A glaring truth that we are faced with every day is that the education system in India needs reforms. From 3 Idiots to Hindi Medium, numerous films have also portrayed the reality.
Films, however, can do little to bring about a change unless the authorities, and those who are directly a part of the education system, step in.
A perfect example is the subject English literature, which is creative and imaginative in nature. Several schools and colleges, however, prefer to make the students mug up the chapters and gear up for examinations, paying little heed to whether they enjoy studying the subject or not.
The education system is all about exams and little about enjoyment.
While the system refuses to change, one day a man in the city of Mumbai came along — with law and literature intertwined beautifully inside his bag — as a blessing to his students.
Shouvik Kumar Guha, a voracious reader, is a huge fan of the Harry Potter series. His Potterhead days began when he was 15, and was a member of as many as 10 libraries.
Now, according to all Potterheads, they belong to one of the houses of Hogwarts School of Witchcraft and Wizardry — the houses being Gryffindor, Slytherin, Hufflepuff and Ravenclaw. Shouvik, he says, is a Hufflepuff.
“Harry Potter and the inclusivity of the Hufflepuff house remained undiscovered until my English teacher recommended it to me. That was my introduction to the Potterverse, and what an introduction it was– everything from the Weasley’s to The Order fascinated me,” Humans of Bombay quoted Shouvik as saying.
“As I went through the typical Muggle hum-drum and studied law, I felt like the way our subjects are taught lacked soul…lacked magic. So after I graduated and got an opportunity to teach law at my alma mater, I jumped at the chance… maybe I could inspire my students in my own way. I just needed to find a medium to do it,” Shouvik adds.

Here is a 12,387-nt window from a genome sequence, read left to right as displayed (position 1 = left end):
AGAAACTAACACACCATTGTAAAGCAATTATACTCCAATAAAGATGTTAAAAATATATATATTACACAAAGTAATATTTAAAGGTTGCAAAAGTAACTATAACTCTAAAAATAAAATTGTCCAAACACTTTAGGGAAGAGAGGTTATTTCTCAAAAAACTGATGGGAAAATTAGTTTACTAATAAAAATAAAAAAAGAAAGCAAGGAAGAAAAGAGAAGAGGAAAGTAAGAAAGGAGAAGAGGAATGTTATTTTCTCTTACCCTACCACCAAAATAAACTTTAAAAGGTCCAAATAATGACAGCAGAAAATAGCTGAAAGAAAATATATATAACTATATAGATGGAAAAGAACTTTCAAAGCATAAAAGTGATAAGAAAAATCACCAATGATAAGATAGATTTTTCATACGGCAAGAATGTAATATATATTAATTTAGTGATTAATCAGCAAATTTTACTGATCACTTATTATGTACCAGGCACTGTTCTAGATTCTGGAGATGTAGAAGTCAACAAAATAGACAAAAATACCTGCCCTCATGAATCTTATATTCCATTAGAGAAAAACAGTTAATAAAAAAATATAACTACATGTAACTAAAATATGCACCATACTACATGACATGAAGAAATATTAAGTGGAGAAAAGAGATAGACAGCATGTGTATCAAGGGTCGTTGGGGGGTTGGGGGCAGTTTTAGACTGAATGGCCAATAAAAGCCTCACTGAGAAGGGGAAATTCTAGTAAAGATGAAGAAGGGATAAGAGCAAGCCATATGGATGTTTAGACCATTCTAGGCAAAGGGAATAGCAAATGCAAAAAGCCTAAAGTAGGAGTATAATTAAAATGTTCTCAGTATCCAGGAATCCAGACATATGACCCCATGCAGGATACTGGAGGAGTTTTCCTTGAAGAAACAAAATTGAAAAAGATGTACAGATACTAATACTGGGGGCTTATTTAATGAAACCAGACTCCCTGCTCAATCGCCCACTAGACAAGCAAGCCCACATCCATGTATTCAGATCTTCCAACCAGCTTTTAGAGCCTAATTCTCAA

“I wondered how we could teach law by telling students the purpose behind it. So I went back to what I knew best– Harry Potter and decided to create a curriculum that taught legal principles like equity and justice within the world of witchcraft and wizardry! My college administration approved and thankfully, I got a great bunch of students to board the Hogwarts train with me!” says Shouvik.
Their discussions ranged from the regulations of the Ministry of Magic to the innocence of Sirius Black (a character falsely framed in a crime), from the implications of Gringotts Wizarding Bank on the economy to the etymological analysis of the name ‘Hermione Granger’, one of the three lead characters in the series.
One of the most heated proceedings in the classroom was a mediation between Harry Potter and the Dursleys; the Dursleys were Harry’s disrespectful aunt and uncle at whose house he had to grow up after his parents were killed by a Dark Wizard named Voldemort.
“I had 40 students in my class and every single one of them did well in their exams– they loved the course! One student actually said that she participated in the class discussion in this course more than all her courses combined. As a teacher, nothing gave me more happiness,” Shouvik says.
“I’m honestly just trying to be a better teacher and student at the same time. I’ve realised that the best way to be an adult is to hold on to our childlike wonder and then it all falls into place– I solemnly swear by it,” he adds.
Here’s wishing Shouvik the Potterhead immense success in his career.
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